General Grant, and also your letter of the 10th instant upon the subject of the expedition into Texas.
I have made all possible exertions to get a sufficient force into the field to execute the order, but encounter serious difficulties in the preparation. General Ord's corps d'armee has not yet arrived. The last division will be here at the close of this week. The sickness and absence of officers delays seriously our preparations for movement.
There is very great deficiency of transportation for movement by water, either by sea of the river. The river boats sent up with the nine-months' troops are detained above, and return slowly. By the Gulf we are able to move, after all possible exertions, but one-third of our forces at once time. This is a serious misfortune, as it costs us most valuable time and gives the enemy opportunity to anticipate our plans and concentrate his forces against us. I hope, however, to be able to execute your orders without further material delay.
The considerations embraced in your letter of the 10th, duplicate copies of which I have received, have been carefully weighed. To enter Texas from Alexandria or Shreveport would bring us at the nearest point, Hemphill, in Sabine County, or Marshall, in Harrison, due west of Alexandria and Shreveport, respectively. These points are accessible only by heavy marches, for which the troops are illy prepared at this season of the year; and the points occupied would attract but little attention; and if our purpose was to penetrate farther into the interior, they would become exposed to sudden attacks of the enemy, and defensible only by a strong and permanent force of troops. The serious objection to moving on this department is the distance it carries us from New Orleans - our base of operations necessarily - and the great difficulty and the length of time required to return, if the exigencies of the service should demand, which is quite possible. In the event of long absence, Johnston threatens us from the east. The enemy will concentrate between Alexandria and Franklin, on the Teche,until our purpose is developed. As soon as we move any distance, they will operate against the river and New Orleans. It is true that we follow up such a movement by falling on their rear, but that would compel us to abandon the position in Texas, or leave it exposed with but slender defenses and garrison.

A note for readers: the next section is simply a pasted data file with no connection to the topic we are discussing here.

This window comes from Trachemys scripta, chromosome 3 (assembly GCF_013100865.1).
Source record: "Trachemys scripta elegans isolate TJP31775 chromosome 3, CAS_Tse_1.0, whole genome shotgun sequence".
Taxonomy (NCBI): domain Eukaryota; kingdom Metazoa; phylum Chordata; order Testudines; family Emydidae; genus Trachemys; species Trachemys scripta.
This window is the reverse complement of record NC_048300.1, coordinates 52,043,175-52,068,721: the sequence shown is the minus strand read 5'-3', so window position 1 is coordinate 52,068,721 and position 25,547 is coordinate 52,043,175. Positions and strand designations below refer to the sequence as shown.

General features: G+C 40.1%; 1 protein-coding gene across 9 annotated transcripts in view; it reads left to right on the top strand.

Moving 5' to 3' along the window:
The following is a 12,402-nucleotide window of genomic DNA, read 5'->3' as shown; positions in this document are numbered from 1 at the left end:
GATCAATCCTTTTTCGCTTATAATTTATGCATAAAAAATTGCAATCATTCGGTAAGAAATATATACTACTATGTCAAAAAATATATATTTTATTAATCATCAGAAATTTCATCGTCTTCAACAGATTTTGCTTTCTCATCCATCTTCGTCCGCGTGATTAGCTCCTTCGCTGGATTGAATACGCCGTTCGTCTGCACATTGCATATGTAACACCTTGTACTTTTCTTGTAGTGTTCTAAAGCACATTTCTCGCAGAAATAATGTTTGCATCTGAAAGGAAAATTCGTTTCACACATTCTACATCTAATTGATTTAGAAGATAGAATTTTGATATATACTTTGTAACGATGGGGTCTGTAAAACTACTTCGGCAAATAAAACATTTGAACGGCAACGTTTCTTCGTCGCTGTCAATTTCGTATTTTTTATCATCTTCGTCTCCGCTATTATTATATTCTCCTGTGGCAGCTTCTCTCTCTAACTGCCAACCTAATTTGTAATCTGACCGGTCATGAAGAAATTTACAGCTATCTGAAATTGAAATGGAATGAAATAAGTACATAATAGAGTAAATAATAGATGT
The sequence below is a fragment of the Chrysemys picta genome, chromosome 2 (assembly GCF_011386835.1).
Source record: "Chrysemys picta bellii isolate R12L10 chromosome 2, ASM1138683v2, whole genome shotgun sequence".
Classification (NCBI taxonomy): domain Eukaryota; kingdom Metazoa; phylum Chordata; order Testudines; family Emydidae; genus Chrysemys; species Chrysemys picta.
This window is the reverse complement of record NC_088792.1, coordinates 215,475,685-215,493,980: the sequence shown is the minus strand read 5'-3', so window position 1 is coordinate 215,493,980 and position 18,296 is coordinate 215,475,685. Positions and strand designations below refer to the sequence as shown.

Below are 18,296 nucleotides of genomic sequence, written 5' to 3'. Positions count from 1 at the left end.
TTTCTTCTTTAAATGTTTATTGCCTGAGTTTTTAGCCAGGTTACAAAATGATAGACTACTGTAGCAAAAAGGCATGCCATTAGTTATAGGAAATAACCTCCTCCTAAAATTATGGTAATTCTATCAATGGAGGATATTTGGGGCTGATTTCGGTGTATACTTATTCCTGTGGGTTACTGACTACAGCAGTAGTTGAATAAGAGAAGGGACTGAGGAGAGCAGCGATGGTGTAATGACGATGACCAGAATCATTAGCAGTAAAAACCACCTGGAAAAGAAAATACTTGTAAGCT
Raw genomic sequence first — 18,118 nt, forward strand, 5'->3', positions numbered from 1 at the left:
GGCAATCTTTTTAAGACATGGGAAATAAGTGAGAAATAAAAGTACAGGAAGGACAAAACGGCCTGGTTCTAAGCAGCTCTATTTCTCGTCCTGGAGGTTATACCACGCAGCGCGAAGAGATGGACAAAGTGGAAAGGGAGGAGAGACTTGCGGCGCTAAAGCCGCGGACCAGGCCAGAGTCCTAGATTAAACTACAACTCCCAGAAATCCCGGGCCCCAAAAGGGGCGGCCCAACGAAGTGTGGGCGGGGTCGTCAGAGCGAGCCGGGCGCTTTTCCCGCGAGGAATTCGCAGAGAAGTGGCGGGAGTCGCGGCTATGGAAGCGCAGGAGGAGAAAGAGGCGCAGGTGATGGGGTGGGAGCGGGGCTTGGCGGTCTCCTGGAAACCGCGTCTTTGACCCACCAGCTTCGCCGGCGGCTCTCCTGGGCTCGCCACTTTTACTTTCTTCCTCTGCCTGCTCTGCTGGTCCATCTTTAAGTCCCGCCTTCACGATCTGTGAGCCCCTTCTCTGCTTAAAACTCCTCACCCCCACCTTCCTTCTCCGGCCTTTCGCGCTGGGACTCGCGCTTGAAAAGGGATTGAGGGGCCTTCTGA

This view is based,as you will see, upon the impossibility of moving even to Alexandria, at the present low stage of the rivers, by water, and the inability of the troops to accomplish extended marches.
A movement upon the Sabine accomplishes these objects: First, it executes your order by planting the flag at a prominent and commanding position in Texas; secondly, it is accomplished by water; thirdly, it is safely made with a comparatively small force, and without attracting the attention of the enemy until it is done; fourthly, it enables us to move against Galveston from the interior, destroying at the same time all the naval and transport vessels of the State between the Sabine and the Colorado; fifthly, to occupy Galveston island with a small force of 2,000 or 3,000 only, and to push on to Indianola on the Rio Grande, or to return to the Mississippi, as the exigencies of the service may require. If the enemy moves in force upon New Orleans, we can return from Sabine or Galveston in such time and in such strength as to cut off his retreat by the bay on the Atchafalaya.
The advantage to be gained by the destruction of the rebel boats on the Sabine, in Galveston Bay, and on the Trinity and Brazos Rivers would be very great. This can be effected only by a movement upon